First painting of a Movie Theater:<BR> Sickert’s “The Gallery at the Old Mogul”


Christie’s will auction “The Gallery at the Old Mogul” on June 20th in London. The painting, by Walter Sickert, is one of the earliest paintings in the world of a theatrical projection in a movie theater. (The Old Mogul was not one of FDTimes’ oldest sponsors. It was a movie theater.) I have seen this painting in the home of the prominent film industry collector whose name I am not allowed to name.


Rachel Hidderly discusses “The Gallery at the Old Mogul.”


Video about the painting.


Summary from Christie’s catalog


“The Gallery at the Old Mogul” by WALTER RICHARD SICKERT, A.R.A. (1860-1942)
signed ‘Sickert’ (lower left)
oil on canvas
25 x 30 in. (63.5 x 67 cm.)
Painted in 1906.
£80,000-120,000 $120,000-170,000
Lot 40, page 150 of catalog

Walter Sickert’s The Gallery at the Old Mogul is thought to be one of the earliest paintings in the world of a cinematic performance. Early press descriptions prove that the original title of the picture was Cinematograph and shows a film screening of a Western.

Before the existence of purpose built cinemas, films were often shown in music halls as part of the evening’s entertainment. ‘The Old Mogul’ was the original name for the Middlesex Music Hall in Drury Lane, remodeled and renamed in the 1870s, and variously known as ‘the Mogul Tavern’, ‘the Old Mo’, and ‘the Old Middlesex’. The present work was painted soon after Sickert’s return to London in 1906, at a time when Sickert was rediscovering his fascination for music-hall subjects. ‘I have started many beautiful music-hall pictures. I go to the Mogul Tavern every night,’Sickert wrote to Jacques-Émile Blanche in 1906. Related works of the same subject include Noctes Ambrosianae painted in the same year and four related drawings in the Walker Art Gallery Liverpool and Aberdeen Art Gallery. Sickert’s renewed interest in music halls further inspired him over the autumn of 1906 to paint and draw works in Paris at ‘L’Eldorado’, and ‘The Theatre de Montmartre’. Like The Gallery at the Old Mogul which places the audience on a diagonal recession, these works depart from earlier music hall works in their experimentation with our viewpoint of the audience.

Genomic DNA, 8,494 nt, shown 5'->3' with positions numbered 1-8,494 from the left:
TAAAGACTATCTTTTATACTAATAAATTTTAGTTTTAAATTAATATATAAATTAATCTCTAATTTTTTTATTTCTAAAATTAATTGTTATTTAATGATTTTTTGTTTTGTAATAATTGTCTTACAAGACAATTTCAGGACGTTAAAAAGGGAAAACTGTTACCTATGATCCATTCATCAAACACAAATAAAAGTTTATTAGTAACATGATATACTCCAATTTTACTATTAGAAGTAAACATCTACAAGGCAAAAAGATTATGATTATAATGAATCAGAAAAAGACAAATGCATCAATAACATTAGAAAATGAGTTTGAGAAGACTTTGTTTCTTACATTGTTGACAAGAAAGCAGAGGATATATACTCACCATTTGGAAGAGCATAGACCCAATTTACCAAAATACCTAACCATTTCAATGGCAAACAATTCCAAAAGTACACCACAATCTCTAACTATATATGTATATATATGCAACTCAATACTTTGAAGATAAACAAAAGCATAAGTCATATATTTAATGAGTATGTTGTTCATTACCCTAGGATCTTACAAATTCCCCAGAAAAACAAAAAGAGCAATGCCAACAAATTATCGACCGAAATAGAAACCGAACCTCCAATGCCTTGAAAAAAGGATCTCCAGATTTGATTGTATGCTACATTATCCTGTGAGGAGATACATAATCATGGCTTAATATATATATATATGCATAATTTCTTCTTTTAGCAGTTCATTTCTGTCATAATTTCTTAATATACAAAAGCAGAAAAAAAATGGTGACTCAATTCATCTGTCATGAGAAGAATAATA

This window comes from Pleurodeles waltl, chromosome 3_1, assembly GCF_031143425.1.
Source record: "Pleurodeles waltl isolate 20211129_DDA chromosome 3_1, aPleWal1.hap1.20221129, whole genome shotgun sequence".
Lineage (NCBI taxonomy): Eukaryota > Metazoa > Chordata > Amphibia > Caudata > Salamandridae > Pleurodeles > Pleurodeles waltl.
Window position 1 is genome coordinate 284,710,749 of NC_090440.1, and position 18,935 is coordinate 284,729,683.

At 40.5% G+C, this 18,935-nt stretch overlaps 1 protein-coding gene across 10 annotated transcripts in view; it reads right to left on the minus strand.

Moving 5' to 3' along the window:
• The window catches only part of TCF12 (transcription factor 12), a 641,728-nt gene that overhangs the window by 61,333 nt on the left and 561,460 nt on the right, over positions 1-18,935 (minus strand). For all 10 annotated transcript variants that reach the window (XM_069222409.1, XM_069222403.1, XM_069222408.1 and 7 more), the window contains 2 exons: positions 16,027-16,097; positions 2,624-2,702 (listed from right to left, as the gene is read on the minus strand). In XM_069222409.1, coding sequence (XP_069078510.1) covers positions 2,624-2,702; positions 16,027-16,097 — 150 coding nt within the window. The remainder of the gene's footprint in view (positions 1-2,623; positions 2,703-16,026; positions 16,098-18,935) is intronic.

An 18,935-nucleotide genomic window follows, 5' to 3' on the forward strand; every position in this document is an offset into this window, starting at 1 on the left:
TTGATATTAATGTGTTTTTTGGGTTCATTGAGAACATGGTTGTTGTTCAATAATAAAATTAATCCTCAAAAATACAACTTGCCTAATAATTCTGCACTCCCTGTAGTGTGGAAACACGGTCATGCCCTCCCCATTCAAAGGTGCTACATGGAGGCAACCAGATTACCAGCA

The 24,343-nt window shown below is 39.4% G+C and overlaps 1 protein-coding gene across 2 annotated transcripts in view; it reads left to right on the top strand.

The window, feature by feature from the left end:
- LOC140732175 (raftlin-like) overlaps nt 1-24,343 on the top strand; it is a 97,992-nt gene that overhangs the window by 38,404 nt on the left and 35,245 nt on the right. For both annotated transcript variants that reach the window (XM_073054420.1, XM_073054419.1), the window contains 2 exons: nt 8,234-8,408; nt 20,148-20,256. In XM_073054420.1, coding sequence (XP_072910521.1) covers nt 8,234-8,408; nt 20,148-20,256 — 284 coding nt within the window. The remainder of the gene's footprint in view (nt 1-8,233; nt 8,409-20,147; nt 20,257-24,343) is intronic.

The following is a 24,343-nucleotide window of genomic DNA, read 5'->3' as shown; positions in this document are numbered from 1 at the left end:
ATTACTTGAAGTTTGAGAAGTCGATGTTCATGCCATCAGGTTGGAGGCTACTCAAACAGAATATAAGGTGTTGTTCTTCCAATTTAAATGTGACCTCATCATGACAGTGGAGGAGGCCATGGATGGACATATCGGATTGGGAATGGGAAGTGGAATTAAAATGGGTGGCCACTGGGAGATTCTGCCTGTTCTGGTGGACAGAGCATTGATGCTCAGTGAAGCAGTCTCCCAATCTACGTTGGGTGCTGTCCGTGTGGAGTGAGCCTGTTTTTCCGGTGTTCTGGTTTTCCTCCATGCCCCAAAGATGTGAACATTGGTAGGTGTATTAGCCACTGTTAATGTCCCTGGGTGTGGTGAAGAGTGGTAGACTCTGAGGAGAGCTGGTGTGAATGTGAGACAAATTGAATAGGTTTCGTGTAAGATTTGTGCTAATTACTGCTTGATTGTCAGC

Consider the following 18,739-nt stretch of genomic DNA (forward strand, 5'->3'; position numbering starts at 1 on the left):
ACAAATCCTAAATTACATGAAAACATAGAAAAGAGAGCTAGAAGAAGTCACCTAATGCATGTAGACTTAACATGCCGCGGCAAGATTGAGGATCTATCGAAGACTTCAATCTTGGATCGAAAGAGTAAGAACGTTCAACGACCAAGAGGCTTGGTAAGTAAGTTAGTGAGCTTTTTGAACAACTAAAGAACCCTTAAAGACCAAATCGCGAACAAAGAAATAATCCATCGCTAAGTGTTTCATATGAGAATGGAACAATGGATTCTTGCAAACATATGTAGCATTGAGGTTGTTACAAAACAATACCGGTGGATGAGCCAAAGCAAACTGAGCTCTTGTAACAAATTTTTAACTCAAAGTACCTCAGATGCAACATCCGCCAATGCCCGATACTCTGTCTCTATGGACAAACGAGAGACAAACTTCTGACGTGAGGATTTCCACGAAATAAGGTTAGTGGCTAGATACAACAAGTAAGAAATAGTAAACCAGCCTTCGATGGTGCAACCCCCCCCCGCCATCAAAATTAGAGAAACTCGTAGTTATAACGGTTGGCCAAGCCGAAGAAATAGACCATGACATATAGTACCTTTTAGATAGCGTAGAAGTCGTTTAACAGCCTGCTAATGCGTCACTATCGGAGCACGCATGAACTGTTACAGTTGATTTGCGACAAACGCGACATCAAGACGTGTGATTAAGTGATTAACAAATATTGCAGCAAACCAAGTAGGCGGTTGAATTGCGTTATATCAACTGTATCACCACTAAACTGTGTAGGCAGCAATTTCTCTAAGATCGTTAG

Sickert’s inspiration for depicting new forms of entertainment such as cinema performances stemmed partly from French artists, including Degas’ depictions of Parisian Café Concerts and theatres. Sickert, however, was one of the first artists to examine scenes of popular entertainment in a British art context. Unlike Degas, the focus is less on the performance – or in this case screening – and more on the relationship of the audience to the show. This method was developed in Sickert’s earliest entertainment works such as the Old Bedford Gallery pictures of the 1890s, which like the present work choose to focus on the audience from behind, inviting the viewer to feel at once a part of the spectacle and yet distant from the subjects. This tool was partly borrowed by Sickert from French Impressionist works such as Manet’s Un bar aux Folies Bergère, where the viewer is made to feel like they are ordering a drink at a bar but is unable to witness the full transaction. Sickert’s ability to create this ambiguity allows the onlooker to invent narratives for the scene, and is one of the reasons he remarked to Virginia Woolf, ‘I have always been a literary painter’ (V. Woolf, Walter Sickert: A Conversation, London, 1934, p. 26). While Sickert’s work may not have the sentiment or caricature of Charles Dickens’ (as loosely suggested by Woolf in 1934), it often manages to give the impression that you are viewing a moment in time, a snapshot that leaves one guessing as to what has just happened or what will happen next.

It is of no surprise therefore, that in later years Sickert began increasingly to adapt compositions directly from photographs. Yet unlike a photograph, The Gallery at the Old Mogul seems full of movement. Sickert maintains the ability not to simply depict but to create dramatic atmosphere through low tones and a liquid handling of paint reminiscent of Whistler and indeed of a cinematic performance. The Gallery at the Old Mogul successfully predicted not only the importance of film on everyday cultural life but on many subsequent art movements such as the Cubist works of Braque and Picasso between 1907-14.

The Gallery at the Old Mogul was previously owned by the actor Sir Michael Redgrave and sold to the distinguished collector Sir Anthony Lousada and his wife Patricia McBride, dancer with Balanchine’s New York City Ballet.


Christie’s Auction details


London, King Street  – 20 June 2016
Jun 20, 6:00pm, Lots 1-49

Viewing Times
103 Bond Street, London W1S 1ST

King Street





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